tl;dr - What the hell is a vector in R?
Lots of stuff is a vector in R. For instance, a number is a numeric vector of length 1:
A list is also a vector.
OK, so a list is a vector. And a data frame is a list, apparently.
But, (seemingly violating the transitive property), a data frame is not a vector, even though a dataframe is a list, and a list is a vector. EDIT: It is a vector, it just has additional attributes, which leads to this behavior. See accepted answer below.
Illustrating what @joran pointed out, that
is.vector returns false on a vector which has any attributes other than names (I never knew that) ...
# 1) Example of when a vector stops being a vector... > dubious = 7:11 > attributes(dubious) NULL > is.vector(dubious)  TRUE #now assign some additional attributes > attributes(dubious) <- list(a = 1:5) > attributes(dubious) $a  1 2 3 4 5 > is.vector(dubious)  FALSE # 2) Example of how to strip a dataframe of attributes so it looks like a true vector ... > df = data.frame() > attributes(df) $names character(0) $row.names integer(0) $class  "data.frame" > attributes(df)[['row.names']] <- NULL > attributes(df)[['class']] <- NULL > attributes(df) $names character(0) > is.vector(df)  TRUE
To answer your question another way, the R Internals manual lists R's eight built-in vector types: "logical", "numeric", "character", "list", "complex", "raw", "integer", and "expression".
To test whether the non-attribute part of an object is really one of those vector types "underneath it all", you can examine the results of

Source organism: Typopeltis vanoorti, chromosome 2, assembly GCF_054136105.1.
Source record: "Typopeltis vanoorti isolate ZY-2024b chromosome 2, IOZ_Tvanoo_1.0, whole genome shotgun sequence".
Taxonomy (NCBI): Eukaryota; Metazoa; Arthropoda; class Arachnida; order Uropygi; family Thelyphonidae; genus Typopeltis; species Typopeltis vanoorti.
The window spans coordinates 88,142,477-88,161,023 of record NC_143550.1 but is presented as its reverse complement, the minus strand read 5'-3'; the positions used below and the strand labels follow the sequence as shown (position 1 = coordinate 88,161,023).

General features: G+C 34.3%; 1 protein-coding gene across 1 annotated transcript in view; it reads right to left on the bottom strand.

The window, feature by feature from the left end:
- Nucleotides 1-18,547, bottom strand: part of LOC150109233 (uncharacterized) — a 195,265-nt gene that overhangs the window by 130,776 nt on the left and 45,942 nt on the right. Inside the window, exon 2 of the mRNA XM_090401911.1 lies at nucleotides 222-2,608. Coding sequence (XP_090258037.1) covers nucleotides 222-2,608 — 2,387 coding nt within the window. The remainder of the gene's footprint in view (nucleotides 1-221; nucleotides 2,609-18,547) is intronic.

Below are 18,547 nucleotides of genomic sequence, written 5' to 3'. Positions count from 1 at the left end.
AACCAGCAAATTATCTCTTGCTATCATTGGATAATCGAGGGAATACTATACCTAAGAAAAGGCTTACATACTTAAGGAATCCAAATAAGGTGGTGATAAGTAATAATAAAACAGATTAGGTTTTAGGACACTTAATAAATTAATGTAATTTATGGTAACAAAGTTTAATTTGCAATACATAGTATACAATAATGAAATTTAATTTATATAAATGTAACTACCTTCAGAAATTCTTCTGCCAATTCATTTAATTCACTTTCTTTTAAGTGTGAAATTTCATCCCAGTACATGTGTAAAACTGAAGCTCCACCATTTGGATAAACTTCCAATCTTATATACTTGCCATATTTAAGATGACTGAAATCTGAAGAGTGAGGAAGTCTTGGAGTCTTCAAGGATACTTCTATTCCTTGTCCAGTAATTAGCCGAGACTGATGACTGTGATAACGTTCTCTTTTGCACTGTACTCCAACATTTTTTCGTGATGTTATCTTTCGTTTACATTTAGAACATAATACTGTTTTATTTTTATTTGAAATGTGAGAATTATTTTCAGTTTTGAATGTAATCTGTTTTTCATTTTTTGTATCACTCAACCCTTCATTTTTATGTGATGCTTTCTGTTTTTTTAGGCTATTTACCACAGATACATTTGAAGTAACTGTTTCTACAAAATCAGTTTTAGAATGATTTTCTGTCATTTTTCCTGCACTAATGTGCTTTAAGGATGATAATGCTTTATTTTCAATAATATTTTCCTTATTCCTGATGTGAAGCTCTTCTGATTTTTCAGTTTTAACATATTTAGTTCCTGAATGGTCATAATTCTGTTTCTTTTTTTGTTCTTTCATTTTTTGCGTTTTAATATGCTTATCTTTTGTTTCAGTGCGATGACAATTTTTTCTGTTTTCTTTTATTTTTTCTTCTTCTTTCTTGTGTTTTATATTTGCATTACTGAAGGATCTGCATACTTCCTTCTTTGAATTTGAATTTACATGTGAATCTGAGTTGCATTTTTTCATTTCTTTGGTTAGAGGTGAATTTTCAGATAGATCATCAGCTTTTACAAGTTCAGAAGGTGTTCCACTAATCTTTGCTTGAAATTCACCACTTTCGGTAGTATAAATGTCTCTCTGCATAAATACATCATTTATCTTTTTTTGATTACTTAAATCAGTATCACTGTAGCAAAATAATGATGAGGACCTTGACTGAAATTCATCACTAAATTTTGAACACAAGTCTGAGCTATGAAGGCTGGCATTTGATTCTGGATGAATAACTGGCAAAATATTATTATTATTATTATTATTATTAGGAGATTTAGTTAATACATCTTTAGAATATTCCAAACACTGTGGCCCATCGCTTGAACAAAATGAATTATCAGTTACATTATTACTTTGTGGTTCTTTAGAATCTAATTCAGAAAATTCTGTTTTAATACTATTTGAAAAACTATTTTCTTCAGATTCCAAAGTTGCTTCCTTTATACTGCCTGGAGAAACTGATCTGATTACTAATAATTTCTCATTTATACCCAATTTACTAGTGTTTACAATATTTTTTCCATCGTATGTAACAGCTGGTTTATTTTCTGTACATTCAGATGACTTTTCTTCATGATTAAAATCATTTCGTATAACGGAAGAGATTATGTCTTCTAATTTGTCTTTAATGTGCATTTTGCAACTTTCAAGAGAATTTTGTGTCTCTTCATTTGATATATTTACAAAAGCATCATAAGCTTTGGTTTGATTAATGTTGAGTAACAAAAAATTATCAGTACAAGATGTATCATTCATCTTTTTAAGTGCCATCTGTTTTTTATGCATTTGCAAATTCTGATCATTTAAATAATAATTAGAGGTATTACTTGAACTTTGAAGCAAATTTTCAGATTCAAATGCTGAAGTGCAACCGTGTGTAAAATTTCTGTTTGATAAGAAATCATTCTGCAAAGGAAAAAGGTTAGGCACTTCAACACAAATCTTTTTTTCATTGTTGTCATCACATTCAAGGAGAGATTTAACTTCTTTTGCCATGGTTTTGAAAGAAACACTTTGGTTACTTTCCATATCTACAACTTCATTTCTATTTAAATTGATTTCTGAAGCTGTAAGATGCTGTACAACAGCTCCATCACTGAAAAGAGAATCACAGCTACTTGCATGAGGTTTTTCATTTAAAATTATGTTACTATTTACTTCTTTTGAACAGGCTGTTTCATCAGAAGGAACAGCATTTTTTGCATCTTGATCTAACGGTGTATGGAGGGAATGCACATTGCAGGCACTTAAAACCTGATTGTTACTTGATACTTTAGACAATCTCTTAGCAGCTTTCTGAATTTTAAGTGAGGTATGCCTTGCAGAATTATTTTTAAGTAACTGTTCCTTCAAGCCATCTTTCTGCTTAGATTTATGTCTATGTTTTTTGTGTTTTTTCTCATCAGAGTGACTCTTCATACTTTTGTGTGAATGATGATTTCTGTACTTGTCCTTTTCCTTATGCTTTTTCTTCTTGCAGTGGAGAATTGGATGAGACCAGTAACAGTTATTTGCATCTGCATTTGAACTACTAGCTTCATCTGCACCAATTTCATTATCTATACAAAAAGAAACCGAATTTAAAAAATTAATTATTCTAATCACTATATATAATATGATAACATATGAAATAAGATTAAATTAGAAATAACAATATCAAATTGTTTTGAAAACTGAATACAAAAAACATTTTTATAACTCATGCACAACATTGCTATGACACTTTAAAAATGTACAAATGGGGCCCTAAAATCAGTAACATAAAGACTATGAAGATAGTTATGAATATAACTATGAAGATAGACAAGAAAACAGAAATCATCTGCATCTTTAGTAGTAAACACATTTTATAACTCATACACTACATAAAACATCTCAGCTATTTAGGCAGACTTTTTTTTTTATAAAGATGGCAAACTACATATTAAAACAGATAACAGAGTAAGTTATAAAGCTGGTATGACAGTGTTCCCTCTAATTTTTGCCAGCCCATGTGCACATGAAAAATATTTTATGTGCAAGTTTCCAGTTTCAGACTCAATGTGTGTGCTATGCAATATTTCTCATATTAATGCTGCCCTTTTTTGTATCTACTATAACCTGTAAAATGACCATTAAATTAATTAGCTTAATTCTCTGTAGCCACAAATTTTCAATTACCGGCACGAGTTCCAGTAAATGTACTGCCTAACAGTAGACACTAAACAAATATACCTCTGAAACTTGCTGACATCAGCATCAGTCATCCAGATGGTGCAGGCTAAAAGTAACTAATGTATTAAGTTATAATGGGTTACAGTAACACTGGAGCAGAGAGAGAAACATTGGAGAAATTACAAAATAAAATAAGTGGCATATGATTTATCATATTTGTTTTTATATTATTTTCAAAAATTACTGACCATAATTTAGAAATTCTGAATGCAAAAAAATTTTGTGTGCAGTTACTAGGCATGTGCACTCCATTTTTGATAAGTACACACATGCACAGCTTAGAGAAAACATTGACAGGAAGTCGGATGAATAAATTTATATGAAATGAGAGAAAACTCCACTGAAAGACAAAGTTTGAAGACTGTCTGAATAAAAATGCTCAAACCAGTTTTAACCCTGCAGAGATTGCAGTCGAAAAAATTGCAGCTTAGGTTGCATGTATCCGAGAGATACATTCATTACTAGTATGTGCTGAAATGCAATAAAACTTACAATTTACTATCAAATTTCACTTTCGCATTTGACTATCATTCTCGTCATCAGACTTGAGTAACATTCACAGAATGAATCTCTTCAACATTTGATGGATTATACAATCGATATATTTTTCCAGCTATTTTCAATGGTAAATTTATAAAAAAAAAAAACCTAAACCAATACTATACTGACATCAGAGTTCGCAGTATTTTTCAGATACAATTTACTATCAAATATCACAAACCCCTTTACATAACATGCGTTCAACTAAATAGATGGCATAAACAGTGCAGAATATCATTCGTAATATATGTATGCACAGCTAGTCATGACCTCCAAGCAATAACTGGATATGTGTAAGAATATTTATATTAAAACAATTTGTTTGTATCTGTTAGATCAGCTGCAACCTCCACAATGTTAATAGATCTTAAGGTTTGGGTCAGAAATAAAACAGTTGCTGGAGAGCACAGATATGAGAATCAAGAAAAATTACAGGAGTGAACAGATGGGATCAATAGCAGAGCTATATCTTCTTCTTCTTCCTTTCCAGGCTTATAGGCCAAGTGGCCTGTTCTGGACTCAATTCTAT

is(), like this:
isVector <- function(X) "vector" %in% is(X) df <- data.frame(a=1:4) isVector(df) #  TRUE # Use isVector() to examine a number of other vector and non-vector objects la <- structure(list(1:4), mycomment="nothing") chr <- "word" ## STRSXP lst <- list(1:4) ## VECSXP exp <- expression(rnorm(99)) ## EXPRSXP rw <- raw(44) ## RAWSXP nm <- as.name("x") ## LANGSXP pl <- pairlist(b=5:8) ## LISTSXP sapply(list(df, la, chr, lst, exp, rw, nm, pl), isVector) #  TRUE TRUE TRUE TRUE TRUE TRUE FALSE FALSE
Not an answer, but here are some other interesting things that are definitely worth investigating. Some of this has to do with the way objects are stored in R.
If we set up a
matrix of one element, that element being a list, we get the following. Even though it's a list, it can be stored in one element of the matrix.
> x <- matrix(list(1:5)) # we already know that list is also a vector > x # [,1] # [1,] Integer,5
Now if we coerce
x to a data frame, it's dimensions are still (1, 1)
> y <- as.data.frame(x) > dim(y) #  1 1
Now, if we look at the first element of
y, it's the data frame column,
> y # V1 # 1 1, 2, 3, 4, 5
But if we look at the first column of,
y, it's a list
> y[,1] # [] #  1 2 3 4 5
which is exactly the same as the first row of
> y[1,] # [] #  1 2 3 4 5
There are a lot of properties about R objects that are cool to investigate if you have the time.